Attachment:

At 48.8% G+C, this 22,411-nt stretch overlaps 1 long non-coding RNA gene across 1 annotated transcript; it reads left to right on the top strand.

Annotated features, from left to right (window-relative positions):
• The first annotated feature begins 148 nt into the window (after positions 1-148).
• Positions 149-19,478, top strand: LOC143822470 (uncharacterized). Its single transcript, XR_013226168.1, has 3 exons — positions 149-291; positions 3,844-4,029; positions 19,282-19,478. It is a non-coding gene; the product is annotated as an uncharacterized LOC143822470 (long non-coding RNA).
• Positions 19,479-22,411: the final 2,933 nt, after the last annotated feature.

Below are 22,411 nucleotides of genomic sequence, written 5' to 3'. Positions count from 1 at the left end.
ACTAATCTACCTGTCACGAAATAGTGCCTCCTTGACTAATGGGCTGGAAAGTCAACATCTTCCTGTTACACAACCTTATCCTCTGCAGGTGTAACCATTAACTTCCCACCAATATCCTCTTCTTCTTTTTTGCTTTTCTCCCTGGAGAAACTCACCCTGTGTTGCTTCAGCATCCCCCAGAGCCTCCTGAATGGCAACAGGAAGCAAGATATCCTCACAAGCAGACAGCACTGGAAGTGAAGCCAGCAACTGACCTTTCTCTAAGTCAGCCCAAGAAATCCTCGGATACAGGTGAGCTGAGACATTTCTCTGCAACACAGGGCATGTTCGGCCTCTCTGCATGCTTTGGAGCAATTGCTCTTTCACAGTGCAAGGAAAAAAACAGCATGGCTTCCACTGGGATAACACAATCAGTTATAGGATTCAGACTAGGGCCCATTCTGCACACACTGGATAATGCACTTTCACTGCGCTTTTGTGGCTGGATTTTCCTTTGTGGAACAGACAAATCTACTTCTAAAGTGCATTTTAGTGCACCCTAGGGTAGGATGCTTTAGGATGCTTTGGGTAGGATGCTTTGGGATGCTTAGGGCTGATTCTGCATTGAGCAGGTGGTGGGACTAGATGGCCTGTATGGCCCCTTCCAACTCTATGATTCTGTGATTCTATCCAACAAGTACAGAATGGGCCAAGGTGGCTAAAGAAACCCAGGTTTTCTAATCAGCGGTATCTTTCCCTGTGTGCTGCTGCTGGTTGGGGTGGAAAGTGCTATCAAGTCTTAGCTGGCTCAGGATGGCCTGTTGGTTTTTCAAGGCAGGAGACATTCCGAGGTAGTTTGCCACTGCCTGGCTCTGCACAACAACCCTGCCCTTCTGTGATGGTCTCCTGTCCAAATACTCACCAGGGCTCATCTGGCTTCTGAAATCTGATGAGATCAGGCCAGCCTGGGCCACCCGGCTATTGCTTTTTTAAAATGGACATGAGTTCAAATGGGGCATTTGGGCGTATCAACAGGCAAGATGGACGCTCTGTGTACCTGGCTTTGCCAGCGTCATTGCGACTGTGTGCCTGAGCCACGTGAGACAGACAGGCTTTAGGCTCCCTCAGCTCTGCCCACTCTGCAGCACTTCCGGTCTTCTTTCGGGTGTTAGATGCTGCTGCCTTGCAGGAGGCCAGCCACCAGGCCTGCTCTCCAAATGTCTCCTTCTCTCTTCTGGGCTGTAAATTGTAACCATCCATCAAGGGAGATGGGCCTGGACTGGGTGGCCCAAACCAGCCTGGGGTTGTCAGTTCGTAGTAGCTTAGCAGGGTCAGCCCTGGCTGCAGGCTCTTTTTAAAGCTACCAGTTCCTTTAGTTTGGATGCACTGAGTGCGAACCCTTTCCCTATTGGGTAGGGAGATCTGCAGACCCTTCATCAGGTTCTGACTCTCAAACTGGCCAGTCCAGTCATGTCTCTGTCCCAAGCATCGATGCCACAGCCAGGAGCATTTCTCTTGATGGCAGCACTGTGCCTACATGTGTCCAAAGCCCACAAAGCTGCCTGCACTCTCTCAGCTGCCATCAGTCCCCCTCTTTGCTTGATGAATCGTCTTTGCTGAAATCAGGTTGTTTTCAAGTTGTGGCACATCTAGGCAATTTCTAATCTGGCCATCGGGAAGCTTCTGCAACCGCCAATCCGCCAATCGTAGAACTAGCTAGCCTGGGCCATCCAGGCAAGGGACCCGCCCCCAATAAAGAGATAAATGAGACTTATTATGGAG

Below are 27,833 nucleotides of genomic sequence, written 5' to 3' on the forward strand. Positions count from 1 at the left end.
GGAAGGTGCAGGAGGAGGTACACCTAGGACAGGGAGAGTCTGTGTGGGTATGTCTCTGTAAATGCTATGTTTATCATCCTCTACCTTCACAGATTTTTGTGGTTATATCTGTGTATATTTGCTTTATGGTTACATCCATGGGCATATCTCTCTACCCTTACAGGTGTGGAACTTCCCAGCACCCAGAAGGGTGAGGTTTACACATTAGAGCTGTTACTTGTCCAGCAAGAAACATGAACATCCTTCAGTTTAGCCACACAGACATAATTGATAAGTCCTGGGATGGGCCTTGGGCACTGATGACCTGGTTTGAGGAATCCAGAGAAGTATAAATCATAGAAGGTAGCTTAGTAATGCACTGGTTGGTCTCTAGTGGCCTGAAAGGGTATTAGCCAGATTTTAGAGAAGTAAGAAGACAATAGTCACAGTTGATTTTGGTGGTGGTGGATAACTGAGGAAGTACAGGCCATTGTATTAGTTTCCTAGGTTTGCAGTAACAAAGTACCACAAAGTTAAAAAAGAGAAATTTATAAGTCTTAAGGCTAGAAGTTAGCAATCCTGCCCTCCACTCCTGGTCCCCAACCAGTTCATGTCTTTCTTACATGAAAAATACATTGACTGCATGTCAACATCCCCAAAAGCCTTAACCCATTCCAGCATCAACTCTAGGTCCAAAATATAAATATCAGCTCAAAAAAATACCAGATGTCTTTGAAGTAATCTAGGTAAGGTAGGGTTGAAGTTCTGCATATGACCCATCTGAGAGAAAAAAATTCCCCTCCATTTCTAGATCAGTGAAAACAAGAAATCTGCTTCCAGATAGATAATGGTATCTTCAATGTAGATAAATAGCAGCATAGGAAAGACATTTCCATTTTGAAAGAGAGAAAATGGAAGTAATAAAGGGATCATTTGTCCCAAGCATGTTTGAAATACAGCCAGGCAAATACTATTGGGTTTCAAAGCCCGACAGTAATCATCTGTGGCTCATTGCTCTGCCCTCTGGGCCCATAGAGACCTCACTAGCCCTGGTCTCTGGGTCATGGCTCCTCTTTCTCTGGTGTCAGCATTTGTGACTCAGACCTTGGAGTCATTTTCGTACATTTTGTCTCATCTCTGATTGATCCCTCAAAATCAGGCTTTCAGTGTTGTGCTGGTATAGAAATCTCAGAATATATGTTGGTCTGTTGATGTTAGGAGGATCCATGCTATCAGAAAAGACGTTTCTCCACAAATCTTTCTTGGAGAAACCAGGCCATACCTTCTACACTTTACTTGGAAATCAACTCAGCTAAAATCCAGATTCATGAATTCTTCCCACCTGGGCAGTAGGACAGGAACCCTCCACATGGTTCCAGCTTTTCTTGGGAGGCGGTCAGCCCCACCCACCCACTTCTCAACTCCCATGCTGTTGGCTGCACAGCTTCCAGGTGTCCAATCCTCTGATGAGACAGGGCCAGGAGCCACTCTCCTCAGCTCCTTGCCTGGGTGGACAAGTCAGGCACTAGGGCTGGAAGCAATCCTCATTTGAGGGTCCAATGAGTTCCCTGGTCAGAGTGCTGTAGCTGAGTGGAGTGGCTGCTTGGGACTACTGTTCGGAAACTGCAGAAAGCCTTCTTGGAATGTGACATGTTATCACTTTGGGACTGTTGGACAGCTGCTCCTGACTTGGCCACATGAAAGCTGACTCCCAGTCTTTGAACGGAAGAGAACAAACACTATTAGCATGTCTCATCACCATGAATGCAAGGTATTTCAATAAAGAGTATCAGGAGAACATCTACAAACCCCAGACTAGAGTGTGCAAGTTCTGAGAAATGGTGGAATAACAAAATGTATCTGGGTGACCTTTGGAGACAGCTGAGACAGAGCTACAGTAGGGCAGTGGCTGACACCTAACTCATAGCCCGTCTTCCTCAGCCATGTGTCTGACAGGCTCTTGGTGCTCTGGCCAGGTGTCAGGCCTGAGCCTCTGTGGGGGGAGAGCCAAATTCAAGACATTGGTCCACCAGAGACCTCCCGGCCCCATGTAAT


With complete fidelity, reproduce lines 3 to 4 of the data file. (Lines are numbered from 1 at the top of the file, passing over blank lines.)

• The first annotated feature begins 148 nt into the window (after positions 1-148).
• Positions 149-19,478, top strand: LOC143822470 (uncharacterized). Its single transcript, XR_013226168.1, has 3 exons — positions 149-291; positions 3,844-4,029; positions 19,282-19,478. It is a non-coding gene; the product is annotated as an uncharacterized LOC143822470 (long non-coding RNA).